Cinematic Support for the Anglo-American Détente, 1939–43

  • K. R. M. Short


The question of whether Great Britain was a democracy was a question of some importance in the period between 1937 and 1945. In retrospect it might appear a curious sort of question to be asking whilst the world was aflame, but it was there by the very nature of the relationship between Great Britain and the United States, both historically and at that particularly crucial period. As part of the inflated self-estimation of the United States, the average man and woman in the street — the so-called John and Jane Doe of George Gallup’s ever-questing polls — believed that America was ‘the land of the free and the home of the brave’; about ‘England’ (meaning Great Britain) they were not so sure. After all, England had been the tyrannical power against which American democracy had rebelled one hundred and fifty years earlier. Had England really changed? England was still being portrayed as an Imperialist Power subjugating the Poor Irish (a view particularly strong amongst the police forces of Boston, Chicago and New York). Moreover England was also imprisoning the courageous brown little Mr Ghandi — the loincloth-clad George Washington of his country who was peacefully fighting the power of the British Raj. Also any country which did not pay its world war one debts could not be trusted; indeed, only Finland could be trusted!


British Society British Library Documentary Film British People American Troop 
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Notes and References

  1. 12.
    Caroline Moorhead, Sidney Bernstein: A Biography (London, 1984) pp. 133–42.Google Scholar
  2. 14.
    Mel Gussow, Zanuck: Don’t say Yes until I finish talking (London, 1971) pp. 103 ff. The power of the example (perhaps linked with flyers in the RAF having a chance with Betty Grable) led to the film being banned in the Irish Republic.Google Scholar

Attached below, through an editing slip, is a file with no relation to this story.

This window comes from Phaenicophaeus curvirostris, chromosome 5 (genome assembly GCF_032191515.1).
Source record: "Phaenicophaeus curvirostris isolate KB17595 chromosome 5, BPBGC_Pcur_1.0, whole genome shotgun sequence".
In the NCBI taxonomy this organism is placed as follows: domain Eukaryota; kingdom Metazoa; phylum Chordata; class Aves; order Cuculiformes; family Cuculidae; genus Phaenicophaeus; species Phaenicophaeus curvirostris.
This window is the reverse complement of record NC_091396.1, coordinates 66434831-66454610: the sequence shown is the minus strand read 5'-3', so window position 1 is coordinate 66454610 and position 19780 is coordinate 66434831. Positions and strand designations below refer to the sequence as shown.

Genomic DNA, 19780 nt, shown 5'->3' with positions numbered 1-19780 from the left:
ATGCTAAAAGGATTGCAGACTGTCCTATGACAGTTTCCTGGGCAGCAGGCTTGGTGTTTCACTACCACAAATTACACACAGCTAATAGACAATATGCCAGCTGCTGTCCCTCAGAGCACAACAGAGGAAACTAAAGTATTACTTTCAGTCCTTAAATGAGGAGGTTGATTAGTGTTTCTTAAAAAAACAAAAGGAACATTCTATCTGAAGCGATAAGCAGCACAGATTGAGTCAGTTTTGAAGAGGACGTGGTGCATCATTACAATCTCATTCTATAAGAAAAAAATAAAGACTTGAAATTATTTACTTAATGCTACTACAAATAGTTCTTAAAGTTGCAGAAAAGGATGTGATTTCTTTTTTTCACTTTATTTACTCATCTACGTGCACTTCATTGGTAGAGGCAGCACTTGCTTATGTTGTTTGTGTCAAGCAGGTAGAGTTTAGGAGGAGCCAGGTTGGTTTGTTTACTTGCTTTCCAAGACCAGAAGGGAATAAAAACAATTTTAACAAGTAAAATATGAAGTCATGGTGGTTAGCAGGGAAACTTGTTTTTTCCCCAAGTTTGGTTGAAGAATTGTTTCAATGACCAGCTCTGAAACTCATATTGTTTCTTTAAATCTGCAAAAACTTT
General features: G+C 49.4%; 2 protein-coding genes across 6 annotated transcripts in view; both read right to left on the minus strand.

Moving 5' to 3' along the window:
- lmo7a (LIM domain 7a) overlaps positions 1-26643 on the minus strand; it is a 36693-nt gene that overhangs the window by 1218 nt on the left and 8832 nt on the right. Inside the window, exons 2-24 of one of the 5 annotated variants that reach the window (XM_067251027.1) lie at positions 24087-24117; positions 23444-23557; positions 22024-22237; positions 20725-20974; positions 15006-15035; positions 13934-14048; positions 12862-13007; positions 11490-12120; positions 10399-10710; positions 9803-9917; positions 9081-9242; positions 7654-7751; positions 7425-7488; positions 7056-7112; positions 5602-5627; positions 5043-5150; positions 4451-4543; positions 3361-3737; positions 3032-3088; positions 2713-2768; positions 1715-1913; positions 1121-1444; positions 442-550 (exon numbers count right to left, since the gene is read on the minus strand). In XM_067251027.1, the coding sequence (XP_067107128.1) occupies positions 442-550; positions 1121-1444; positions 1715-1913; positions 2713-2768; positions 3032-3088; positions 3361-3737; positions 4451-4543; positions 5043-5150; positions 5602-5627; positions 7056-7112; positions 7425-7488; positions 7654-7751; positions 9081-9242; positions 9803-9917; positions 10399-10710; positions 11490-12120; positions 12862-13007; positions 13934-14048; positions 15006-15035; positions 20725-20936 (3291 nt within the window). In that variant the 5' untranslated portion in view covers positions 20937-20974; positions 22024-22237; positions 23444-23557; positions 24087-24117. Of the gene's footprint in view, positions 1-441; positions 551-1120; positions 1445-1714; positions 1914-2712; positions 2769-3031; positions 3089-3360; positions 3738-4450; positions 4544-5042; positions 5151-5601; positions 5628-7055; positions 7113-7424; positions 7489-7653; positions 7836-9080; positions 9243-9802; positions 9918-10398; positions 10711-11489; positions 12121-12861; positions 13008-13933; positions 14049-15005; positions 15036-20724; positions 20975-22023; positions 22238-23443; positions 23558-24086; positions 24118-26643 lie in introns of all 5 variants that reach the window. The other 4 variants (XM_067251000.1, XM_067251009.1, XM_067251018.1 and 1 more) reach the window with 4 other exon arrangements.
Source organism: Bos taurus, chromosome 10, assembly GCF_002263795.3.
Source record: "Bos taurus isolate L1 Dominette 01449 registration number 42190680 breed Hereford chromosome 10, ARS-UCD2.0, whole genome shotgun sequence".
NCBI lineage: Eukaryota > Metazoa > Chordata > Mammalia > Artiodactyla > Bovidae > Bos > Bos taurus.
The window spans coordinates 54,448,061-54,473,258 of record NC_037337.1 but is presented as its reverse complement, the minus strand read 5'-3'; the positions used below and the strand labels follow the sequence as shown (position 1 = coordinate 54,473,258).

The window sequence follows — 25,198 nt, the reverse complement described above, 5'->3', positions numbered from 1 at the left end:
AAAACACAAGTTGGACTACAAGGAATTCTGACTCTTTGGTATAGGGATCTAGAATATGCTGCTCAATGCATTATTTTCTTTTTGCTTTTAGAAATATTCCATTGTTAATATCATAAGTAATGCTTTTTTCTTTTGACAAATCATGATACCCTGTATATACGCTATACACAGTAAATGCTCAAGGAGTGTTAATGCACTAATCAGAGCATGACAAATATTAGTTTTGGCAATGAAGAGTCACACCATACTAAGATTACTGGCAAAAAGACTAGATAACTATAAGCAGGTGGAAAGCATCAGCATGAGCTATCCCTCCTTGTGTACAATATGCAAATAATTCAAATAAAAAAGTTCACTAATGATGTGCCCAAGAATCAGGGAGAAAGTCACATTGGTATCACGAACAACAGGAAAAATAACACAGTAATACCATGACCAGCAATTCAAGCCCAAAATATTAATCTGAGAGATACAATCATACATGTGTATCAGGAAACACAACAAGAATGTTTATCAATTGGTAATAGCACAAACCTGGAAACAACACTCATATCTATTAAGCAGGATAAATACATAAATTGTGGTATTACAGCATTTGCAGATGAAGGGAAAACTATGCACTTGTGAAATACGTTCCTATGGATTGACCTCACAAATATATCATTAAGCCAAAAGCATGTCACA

3. 15.
    K. R. M. Short, ‘The White Cliffs of Dover: promoting the Anglo-American alliance in World War Two’, in Historical Journal of Film, Radio and Television, 2 (1982) 1.Google Scholar
  4. 17.
    Eric Knight, This Above All (London, 1941) p. 473.Google Scholar
  5. 19.
    Balderston to Lowell Mellet, 8 February and 16 March 1943 (WNRC, RG 264). Kenneth MacGowan of Twentieth Century Fox wrote to OWI chief Elmer Davis in exactly the same vein on 10 April 1943. The Battle of Britain was not in fact shown on general commercial release on the grounds that it showed nothing new; it had all been seen in the newsreels. The film had got caught up in the controversy concerning the general release of the Why We Fight series which is discussed at length in David Culbert, ‘Social Engineering for a Democratic Society at War’, in K. R. M. Short (ed.), Film and Radio Propaganda in World War II (London, 1983)Google Scholar
  6. and K. R. M. Short, ‘Prelude to War: The Office of War Information, the War Activities Committee and the US Army, 1942–3’, in K. Fledelius and G. Jagshitz (eds), Studies in Film and History IV (Copenhagen and Vienna, 1986).Google Scholar
  7. 21.
    INF 6/343. This film is wrongly dated in F. Thorpe and N. Pronay, British Official Films in the Second World War: A Descriptive Catalogue (Oxford, 1980). This catalogue (and its introduction by Pronay) is essential to the researcher.Google Scholar
  8. 26.
    Knight was particularly critical of the ‘Mrs Minivers’ who thought of Britain as circa 1912 or just simply as bad; nor did he think Goebbels could have done more damage to Anglo-American understanding than that done unwittingly by A Yank at Eton or Johnny Doughboy. See Eric Knight, Portrait of a Flying Yorkshireman: Letters from Eric Knight in the United States to Paul Rotha in England (London, 1952).Google Scholar
  9. 28.
    M. Mead, American Troops and the British community (London, 1944).Google Scholar

Copyright information

© Philip M. Taylor 1988

Authors and Affiliations

  • K. R. M. Short

There are no affiliations available

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